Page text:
Is depression a biological disorder or a response to a psychosocial stress that the individual cannot cope with? Exogenous or reactive depression has an easily identifiable cause; however, endogenous depression has no obvious cause.
This is why it is considered a biological dysfunction, where certain neurotransmitters such as serotonin, and more complex systems, like the central nervous system and the immune system, as well as the hypothalamic–pituitary–adrenal axis, play a central role in its development.
Dr. Débora Nuevo Ejeda – Neolife Medical Team
Depression: the pandemic of the future
An estimated 300 million people worldwide suffer from depression or some mood disorder, and nearly 90% are untreated.
Spain is the 4th country in the European Union with the most cases of depression, according to the 2017 National Health Survey. One in 10 adults and one in 100 children suffer from mental health problems. One in 10 adults turn to benzodiazepines and one in 20 take antidepressants. The economic cost it entails is clear to see.
And the worst is yet to come. In the last economic crisis that rocked Spain, mood disorders increased by 20%, anxiety disorders by 8%, and alcohol abuse by 5%.
The toll this disease has on the general population is obvious, as well as its importance to scientific research, which is why the study of its possible causes and potential treatments is a trending topic, even though some of its pathological mechanisms remain a mystery.
Possible causes of depression
Depression undoubtedly responds to multiple factors. Among its causes, we may highlight:
- Genetic factors: Some specific genes have been linked to the development of certain mood disorders.
- Chemical factors: Alterations in the neurotransmitters produce imbalances that cause alterations at the level of the central nervous system and the psyche.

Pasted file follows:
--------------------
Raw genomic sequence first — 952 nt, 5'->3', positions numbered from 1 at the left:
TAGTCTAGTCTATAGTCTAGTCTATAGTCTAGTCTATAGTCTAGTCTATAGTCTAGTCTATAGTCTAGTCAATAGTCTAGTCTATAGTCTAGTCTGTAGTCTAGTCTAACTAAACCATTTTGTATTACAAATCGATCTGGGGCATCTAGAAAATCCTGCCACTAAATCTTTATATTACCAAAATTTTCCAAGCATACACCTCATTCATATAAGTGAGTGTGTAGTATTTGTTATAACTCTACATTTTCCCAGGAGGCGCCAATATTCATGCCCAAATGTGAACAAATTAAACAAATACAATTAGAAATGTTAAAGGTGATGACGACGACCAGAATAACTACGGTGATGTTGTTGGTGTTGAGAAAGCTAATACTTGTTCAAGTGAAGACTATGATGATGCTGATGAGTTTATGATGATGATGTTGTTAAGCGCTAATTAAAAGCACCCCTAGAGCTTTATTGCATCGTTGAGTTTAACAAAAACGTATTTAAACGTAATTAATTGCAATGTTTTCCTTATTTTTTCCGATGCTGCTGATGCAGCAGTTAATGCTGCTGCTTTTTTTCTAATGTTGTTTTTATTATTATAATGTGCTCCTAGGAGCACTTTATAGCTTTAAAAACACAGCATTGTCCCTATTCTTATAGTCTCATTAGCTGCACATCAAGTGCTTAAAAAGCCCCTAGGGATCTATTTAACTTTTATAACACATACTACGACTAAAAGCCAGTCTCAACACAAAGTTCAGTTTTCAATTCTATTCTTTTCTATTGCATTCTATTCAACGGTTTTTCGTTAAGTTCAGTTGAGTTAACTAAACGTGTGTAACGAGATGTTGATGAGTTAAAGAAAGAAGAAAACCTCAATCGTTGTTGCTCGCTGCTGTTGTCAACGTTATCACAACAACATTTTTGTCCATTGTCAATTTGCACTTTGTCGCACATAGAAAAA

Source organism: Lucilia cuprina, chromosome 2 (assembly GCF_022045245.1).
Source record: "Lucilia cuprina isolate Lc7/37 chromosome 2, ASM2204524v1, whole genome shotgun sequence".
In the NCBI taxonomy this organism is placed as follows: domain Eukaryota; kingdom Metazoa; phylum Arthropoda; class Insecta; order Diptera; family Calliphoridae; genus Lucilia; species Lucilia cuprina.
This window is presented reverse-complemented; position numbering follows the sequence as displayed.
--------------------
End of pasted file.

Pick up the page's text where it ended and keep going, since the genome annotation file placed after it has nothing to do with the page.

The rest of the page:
- Psychosocial factors: These are perhaps the most studied and known factors, on which we will focus less in this article. There is one exception, however: the relationship between stress, both physical and emotional, and the activation of an inflammatory domino effect that leads to a clinical picture that is typical of an infection but also the appearance of, for example, anhedonia and dysphoria, clear symptoms in a depression.
The endogenous depression and major depressive disorder have a more significant genetic influence. The risk of developing it is higher in first degree relatives, even regardless of environmental factors and education. Some potential markers for mood disorders have been located in chromosomes 4.5, 11, 18, 21, and X.
A clear example of this genetic relevance is the functional polymorphism that exists in the serotonin transporter gene promoter region, which modulates the influence of stress on depression.
Each person inherits two copies of this gene (called SLC6A4), one from each parent. In subjects who received at least one copy with the short variant, images taken with scanners during emotional stimuli, such as fear, show increased activity in the amygdala of the brain, which results in more sensitivity to situations that cause stress. Other studies have collected increased suicidal tendency and more depressive symptoms in patients with one or more copies of the short allele of this gene.
It has been shown that abnormal levels of aminergic neurotransmitters (serotonin, norepinephrine, and dopamine), which act on the neurons in the central nervous system, may play a key role in the physiopathology of depression.
Serotonin exerts an important action on behavior, movement, pain perception, sexual activity, appetite, cardiac functions, endocrine functions, and in the sleep-wake cycle.
Most of this neurotransmitter is produced in the raphe nuclei, located in the brain stem between the bulb and the bridge.